Sl No Product 478 479 480 481 482 483 484 485 486 487 488 489 490 491 492 493 494 495 496 497 498 499 500 501 502 503 504 505 506 507 508 509 510 511 512 513 514 515 516 517 518 519 520 521 522 523 524 525 526 527 528 529 530 531 532 533 534 535 536 537 538 539 540 541 542 543 544 545 546 547 548 549 550 551 552 553 554 555 556 557 558 559 560 561 562 563 564 565 566 567 568 569 570 571 572 573 574 575 576 577 578 579 580 581

Pg No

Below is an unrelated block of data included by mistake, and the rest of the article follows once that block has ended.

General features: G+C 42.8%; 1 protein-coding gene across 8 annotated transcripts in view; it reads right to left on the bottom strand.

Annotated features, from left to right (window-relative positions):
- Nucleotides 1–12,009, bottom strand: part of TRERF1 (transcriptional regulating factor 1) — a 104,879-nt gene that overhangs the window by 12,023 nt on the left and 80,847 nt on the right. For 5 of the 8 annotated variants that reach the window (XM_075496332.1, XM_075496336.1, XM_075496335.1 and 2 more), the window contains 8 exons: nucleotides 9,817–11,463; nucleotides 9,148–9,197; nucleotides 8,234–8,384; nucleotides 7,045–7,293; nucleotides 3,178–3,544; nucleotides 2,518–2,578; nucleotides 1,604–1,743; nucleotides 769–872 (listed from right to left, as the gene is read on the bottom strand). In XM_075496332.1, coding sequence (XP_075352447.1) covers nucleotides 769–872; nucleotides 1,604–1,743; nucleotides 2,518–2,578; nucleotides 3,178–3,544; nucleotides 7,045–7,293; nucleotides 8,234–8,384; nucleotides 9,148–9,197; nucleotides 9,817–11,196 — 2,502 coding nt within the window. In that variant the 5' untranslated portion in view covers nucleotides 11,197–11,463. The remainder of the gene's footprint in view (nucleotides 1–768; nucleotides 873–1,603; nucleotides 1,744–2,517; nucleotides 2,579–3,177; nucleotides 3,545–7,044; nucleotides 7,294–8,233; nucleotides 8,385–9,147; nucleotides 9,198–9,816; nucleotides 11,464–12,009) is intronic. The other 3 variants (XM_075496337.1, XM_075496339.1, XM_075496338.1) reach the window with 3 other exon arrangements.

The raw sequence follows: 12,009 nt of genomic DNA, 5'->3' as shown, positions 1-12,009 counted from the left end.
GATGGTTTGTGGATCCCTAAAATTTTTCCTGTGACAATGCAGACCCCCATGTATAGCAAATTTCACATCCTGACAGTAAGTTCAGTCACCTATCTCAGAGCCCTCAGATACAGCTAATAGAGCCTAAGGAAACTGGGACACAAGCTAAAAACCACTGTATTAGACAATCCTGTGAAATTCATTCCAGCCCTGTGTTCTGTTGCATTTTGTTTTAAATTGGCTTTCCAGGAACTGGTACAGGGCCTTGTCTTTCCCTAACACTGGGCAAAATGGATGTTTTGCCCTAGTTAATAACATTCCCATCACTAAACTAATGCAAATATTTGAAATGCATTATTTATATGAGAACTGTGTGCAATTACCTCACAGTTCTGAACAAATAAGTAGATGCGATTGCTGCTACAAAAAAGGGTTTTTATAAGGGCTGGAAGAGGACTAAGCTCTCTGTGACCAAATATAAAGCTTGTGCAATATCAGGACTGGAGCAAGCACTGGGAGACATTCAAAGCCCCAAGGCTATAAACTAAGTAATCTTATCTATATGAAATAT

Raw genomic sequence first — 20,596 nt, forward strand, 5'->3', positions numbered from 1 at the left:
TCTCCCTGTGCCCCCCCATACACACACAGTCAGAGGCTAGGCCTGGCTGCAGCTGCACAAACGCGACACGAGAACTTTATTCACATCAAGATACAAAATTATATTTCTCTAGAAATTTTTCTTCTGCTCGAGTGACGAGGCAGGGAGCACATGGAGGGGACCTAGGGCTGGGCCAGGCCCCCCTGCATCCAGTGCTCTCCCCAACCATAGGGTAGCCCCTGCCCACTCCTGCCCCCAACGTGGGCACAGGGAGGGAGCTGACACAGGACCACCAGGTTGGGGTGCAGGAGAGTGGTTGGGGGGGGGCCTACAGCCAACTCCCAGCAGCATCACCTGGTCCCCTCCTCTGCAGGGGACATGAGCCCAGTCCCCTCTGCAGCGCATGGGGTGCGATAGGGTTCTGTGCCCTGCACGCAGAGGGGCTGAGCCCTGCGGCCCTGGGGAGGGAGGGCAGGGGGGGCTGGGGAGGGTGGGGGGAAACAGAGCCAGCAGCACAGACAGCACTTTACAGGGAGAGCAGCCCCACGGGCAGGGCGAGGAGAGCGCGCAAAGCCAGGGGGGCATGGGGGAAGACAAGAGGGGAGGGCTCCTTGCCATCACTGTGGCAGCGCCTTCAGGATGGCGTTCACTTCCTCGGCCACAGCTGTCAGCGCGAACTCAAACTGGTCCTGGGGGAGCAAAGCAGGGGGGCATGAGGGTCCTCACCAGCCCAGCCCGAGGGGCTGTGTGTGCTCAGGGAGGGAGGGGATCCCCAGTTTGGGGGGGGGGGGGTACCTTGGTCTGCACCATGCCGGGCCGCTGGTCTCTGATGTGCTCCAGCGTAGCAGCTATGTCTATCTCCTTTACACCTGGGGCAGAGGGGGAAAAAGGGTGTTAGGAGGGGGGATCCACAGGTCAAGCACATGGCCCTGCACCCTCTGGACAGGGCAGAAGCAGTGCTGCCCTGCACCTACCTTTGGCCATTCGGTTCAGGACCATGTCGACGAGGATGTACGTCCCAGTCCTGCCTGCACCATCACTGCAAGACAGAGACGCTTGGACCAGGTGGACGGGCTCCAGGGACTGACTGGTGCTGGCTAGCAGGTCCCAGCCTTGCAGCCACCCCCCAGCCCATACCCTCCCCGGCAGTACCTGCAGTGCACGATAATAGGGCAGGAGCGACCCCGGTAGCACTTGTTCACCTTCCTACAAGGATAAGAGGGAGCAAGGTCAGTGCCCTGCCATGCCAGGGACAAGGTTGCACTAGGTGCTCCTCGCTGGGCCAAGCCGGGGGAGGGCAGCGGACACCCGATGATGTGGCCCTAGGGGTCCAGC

Parallel shaft helical gearbox ............................... 172 PCs...................................................................... 239 Pelletiser - dry cut strand type.............................. 99 Pelletisers & recycling equipment....................... 132 Pelletisers............................................................ BIC PET bottle testing equipment .............................. 61 PET bottling compressors .................................. 248 PET box strapping plants ..................................... 77 PET fibres........................................................... 231 PET masterbatches ............................................... 12 PET non-woven ................................................. 231 PET perform dedicated machines ........................ 43 PET recycling lines ............................................... 81 PET recycling plants ............................................ 10 PET sheet extrusions .......................................... 191 PET/PE washing lines ......................................... 16 Pharmaceuticals/cosmetics .................................... 97 Photoelectric sensors ............................................... 9 Physical properties testing instruments ................................................ 72 PID controllers ................................................... 247 PID temperature controllers ............................... 193 Pipe extrusion lines for PVC/PPR/PE ....................................... 134, 187 Pipe extrusion lines ............................................... 81 Pipe making machines ................................ 141, 159 Pipelines .............................................................. 217 Pipette accuracy testers ......................................... 72 Piston rings ......................................................... 200 Planetary gearboxes ....................................... 51, 172 Plast compactors for pet film.............................. 231 Plastic articles ..................................................... 203 Plastic board production systems ........................ 133 Plastic compounds .......................................... 31, 97 Plastic conveyor belts ............................................ 39 Plastic extruders .................................................. 238 Plastic extrusion machinery ................................ 229 Plastic extrusion machines .................................... 81 Plastic extrusion systems ..................................... 144 Plastic industrial parts......................................... 203 Plastic injection moulding machines ............................... 29, 142, 247 Plastic injection moulds ...................................... 248 Plastic mould products........................................ 200 Plastic moulding machines ........................... 97, 154 Plastic processing machinery ancillaries & spares............................ 183 Plastic processing machinery .......................... 16, 81 Plastic products ................................................... 200 Plastic recycling & extrusion ancillaries ............................................... 81 Plastic scrap grinders .......................................... 229 Plastic sheet extrusion plants .............................. 109 Plastic sheet plants .............................................. 230 Plastic sheets ....................................................... 101 Plastic textile & machinery................................. 163 Plastic thermoforming machines ........................ 136 Plastics extruders ................................................. 143 Plastics extruding machinery .............................. 143 Plastivision Arabia-2012 ..................................... 116 Plate heat exchangers .......................................... 175 PLCs ................................................................... 189 Plug valves........................................................... 175 Ply yarn twisters .................................................. 143 Plybutylene erepthalate (pbt) ..................Belly-Band PMMA ............................................................... 239 Pneumatic conveying process .............................. 118 Pneumatic conveying systems ..................... 120, 237 Pneumatic valves ................................................. 175 Polyacetal copolymers (pom) ..................Belly-Band Polyaryletherketone ............................................. 200 Polycarbonate & pc-blend films ......................... 125 Polycarbonate sheets ........................................... 125 Polycarbonates & PC blends .............................. 125 Polyetheretherketone ........................................... 200 Polymer allies products ....................................... 107 Polymer conveyer belts .......................................... 25 Polymer valves ..................................................... 240 Polymeric compounds ......................................... 248 Polyolefin pipes ............................................... 14, 21 Polyphenylene sulfide (pps) ....................Belly-Band Polypropylene FR compounds .............................. 71 Polypropylene ...................................................... 201 Polystyrene hips & GPPS .................................. 201 Polystyrene products ........................................... 101 Polyurethane systems .......................................... 125 Pom polyacetal .................................................... 201 POMs.................................................................. 239 Portable loaders ................................................... 237 PP caps.................................................................. 89 PP compounds .................................................... 148 PP containers ........................................................ 89 PP glass-filled compounds .................................... 12 PP mineral filled compounds................................ 12 PP products ................................................. 201, 239 PP TQ film plants ................................................ 81 PP TQ plants ........................................................ 77 PP woven sack manufacturing machines ..................................... 109 PP/ HDPE-semi-automatic strapping plants ..................................................... 77 PP/HDPE rafffia tape lines ................................. 77 PP/HDPE/PET box strapping plants.................. 10 PP/HDPE/PET monofilament plants ............................................. 10 PP/PE sutli plant .................................................. 81 PP/PP/TQ film plants .......................................... 10 PPCP .......................................................... 201, 239 PP-R pipes ...................................................... 14, 21 Precision balances.................................................. 72 Precision fabrication works ................................. 244 Precision gears ..................................................... 138